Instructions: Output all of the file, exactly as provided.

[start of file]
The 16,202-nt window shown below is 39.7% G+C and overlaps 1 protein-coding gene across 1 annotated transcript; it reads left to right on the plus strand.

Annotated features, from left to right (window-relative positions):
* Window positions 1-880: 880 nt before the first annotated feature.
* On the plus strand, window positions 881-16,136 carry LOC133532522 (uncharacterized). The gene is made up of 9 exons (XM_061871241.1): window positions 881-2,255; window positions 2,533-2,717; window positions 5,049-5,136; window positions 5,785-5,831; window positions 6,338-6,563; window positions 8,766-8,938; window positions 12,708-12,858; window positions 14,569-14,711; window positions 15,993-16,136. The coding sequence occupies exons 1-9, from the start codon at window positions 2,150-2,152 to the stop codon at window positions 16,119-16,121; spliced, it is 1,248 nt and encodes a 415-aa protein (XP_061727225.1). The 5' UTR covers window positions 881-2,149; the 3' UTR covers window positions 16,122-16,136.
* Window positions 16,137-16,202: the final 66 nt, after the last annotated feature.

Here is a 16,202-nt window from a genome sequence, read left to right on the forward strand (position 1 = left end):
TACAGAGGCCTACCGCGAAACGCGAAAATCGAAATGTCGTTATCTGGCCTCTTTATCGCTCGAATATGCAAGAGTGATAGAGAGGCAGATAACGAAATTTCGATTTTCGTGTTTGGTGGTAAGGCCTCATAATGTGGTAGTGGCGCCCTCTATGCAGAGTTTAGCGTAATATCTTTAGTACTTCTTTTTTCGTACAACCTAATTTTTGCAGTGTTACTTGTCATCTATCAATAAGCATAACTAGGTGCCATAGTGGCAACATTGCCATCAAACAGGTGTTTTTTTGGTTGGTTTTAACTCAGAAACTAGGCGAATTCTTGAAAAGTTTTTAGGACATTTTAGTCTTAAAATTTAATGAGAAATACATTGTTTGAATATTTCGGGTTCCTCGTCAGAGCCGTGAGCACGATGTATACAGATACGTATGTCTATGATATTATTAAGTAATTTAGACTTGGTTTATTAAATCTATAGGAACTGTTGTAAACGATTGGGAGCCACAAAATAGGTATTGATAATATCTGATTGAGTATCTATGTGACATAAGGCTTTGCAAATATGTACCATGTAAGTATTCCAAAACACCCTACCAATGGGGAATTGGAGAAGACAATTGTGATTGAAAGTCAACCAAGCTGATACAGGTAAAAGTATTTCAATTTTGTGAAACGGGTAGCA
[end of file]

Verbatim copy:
The 16,202-nt window shown below is 39.7% G+C and overlaps 1 protein-coding gene across 1 annotated transcript; it reads left to right on the plus strand.

Annotated features, from left to right (window-relative positions):
* Window positions 1-880: 880 nt before the first annotated feature.
* On the plus strand, window positions 881-16,136 carry LOC133532522 (uncharacterized). The gene is made up of 9 exons (XM_061871241.1): window positions 881-2,255; window positions 2,533-2,717; window positions 5,049-5,136; window positions 5,785-5,831; window positions 6,338-6,563; window positions 8,766-8,938; window positions 12,708-12,858; window positions 14,569-14,711; window positions 15,993-16,136. The coding sequence occupies exons 1-9, from the start codon at window positions 2,150-2,152 to the stop codon at window positions 16,119-16,121; spliced, it is 1,248 nt and encodes a 415-aa protein (XP_061727225.1). The 5' UTR covers window positions 881-2,149; the 3' UTR covers window positions 16,122-16,136.
* Window positions 16,137-16,202: the final 66 nt, after the last annotated feature.

Here is a 16,202-nt window from a genome sequence, read left to right on the forward strand (position 1 = left end):
TACAGAGGCCTACCGCGAAACGCGAAAATCGAAATGTCGTTATCTGGCCTCTTTATCGCTCGAATATGCAAGAGTGATAGAGAGGCAGATAACGAAATTTCGATTTTCGTGTTTGGTGGTAAGGCCTCATAATGTGGTAGTGGCGCCCTCTATGCAGAGTTTAGCGTAATATCTTTAGTACTTCTTTTTTCGTACAACCTAATTTTTGCAGTGTTACTTGTCATCTATCAATAAGCATAACTAGGTGCCATAGTGGCAACATTGCCATCAAACAGGTGTTTTTTTGGTTGGTTTTAACTCAGAAACTAGGCGAATTCTTGAAAAGTTTTTAGGACATTTTAGTCTTAAAATTTAATGAGAAATACATTGTTTGAATATTTCGGGTTCCTCGTCAGAGCCGTGAGCACGATGTATACAGATACGTATGTCTATGATATTATTAAGTAATTTAGACTTGGTTTATTAAATCTATAGGAACTGTTGTAAACGATTGGGAGCCACAAAATAGGTATTGATAATATCTGATTGAGTATCTATGTGACATAAGGCTTTGCAAATATGTACCATGTAAGTATTCCAAAACACCCTACCAATGGGGAATTGGAGAAGACAATTGTGATTGAAAGTCAACCAAGCTGATACAGGTAAAAGTATTTCAATTTTGTGAAACGGGTAGCA